Man Who Knew Too Much, The (Blu-ray Review)21 Jan, 2013 By: Mike Clark
$29.95 DVD, $39.95 Blu-ray
Stars Leslie Banks, Edna Best, Peter Lorre, Nova Pilbeam.
No, it’s not James Stewart, Doris Day, 1956, VistaVision, Technicolor, a strained marriage, edgy wife, Bernard Herrmann scoring or the Oscar-winning song “Whatever Will Be, Will Be (Que Sera, Sera),” which ended up going No. 2 Billboard for Doris.
Instead, this is the same-titled Hitchcock forerunner (and, in fact, the only movie he ever remade), which runs 75 minutes to the subsequent version’s 120 and is thus more streamlined. The great Guillermo del Toro, a director whose understanding of Hitchcock appears to be second to none, says on he prefers the 1934 original, speaking on one of this home release’s bonus extras — as does a second film expert who has become a perpetual personal favorite (critic/blogger Farran Smith Nehme, who penned the accompanying Criterion essay). As did, or at least I suspect he did, my late NYU film prof William K. Everson, who is also seen here on a bonus extra with Hitchcock himself amid a 1972 interview show that I remember catching at the time on its Sunday morning TV airing when Hitch was promoting Frenzy.
I myself much prefer the ’56 version, but it’s all a legitimate matter of taste — especially now that Man ’34’s recent restoration turns it into the first rendition of the movie in decades in which (paraphrasing Lou Lumenick’s funny recent comment in the New York Post) it doesn’t look as if it’s spent decades at the bottom of the Thames.
Arriving during what was a kind of downside in Hitchcock’s early career, Man ’34 was a stylistic and strikingly modern watershed for the filmmaker (Del Toro refers to it as “punk rock” for its day) — if somewhat less so than the Hitch all-timer that would immediately follow: The 39 Steps. Brandishing elements of screwball comedy in its opening scenes, Man (even at its brief length) takes a while to get out of the gate, though its last two-thirds get fairly wild and crazy until it climaxes with the only elaborate shoot-out I can ever remember in a Hitchcock picture. Springboarding from a real-life incident that had taken place many years earlier, the scene brings to mind the original Scarface or maybe a Warner Bros. gangster melodrama from the same 1930s.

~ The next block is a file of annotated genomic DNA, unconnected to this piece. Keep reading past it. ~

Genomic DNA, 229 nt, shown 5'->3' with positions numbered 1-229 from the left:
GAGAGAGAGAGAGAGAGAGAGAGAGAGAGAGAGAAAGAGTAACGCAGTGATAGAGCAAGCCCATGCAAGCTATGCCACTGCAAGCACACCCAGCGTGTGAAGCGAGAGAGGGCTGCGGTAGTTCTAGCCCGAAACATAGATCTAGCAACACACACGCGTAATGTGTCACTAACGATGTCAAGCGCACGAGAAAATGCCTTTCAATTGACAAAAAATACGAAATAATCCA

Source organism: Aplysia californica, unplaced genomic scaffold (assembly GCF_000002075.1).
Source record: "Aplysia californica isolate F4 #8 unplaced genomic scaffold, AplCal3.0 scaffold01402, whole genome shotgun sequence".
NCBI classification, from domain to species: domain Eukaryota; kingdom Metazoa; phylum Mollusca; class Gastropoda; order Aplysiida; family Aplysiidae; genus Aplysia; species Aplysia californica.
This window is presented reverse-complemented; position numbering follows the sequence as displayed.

As in the remake, the story involves a parent stumbling into information about a planned assassination and getting the family’s only child kidnapped as a result. Leslie Banks and Edna Best are not Stewart and Day by a long shot, though the still pre-Hollywood Peter Lorre is a delicious villain with colorful scar makeup. This typically harmonious Criterion package (film historian Philip Kemp does the commentary) also contains a primer on the restoration plus the Man ’34-portion audio track from the legendary Hitchcock-Truffaut interviews from 1962 (so informal that we can hear Hitchcock, presumably at breakfast, noting that he thinks he’ll eat his melon before moving onto anything else). In addition to the interview with Professor Everson, there’s a second one with Hitchcock (also from 1972) with Ingrid Bergman daughter and longtime popular NYC television personality Pia Lindstrom — who was, I swear, as gorgeous as her mother. It’s a chuckle to hear the director, consummate self-promoter that he was, striving to swing the conversation around to Frenzy as much as he can.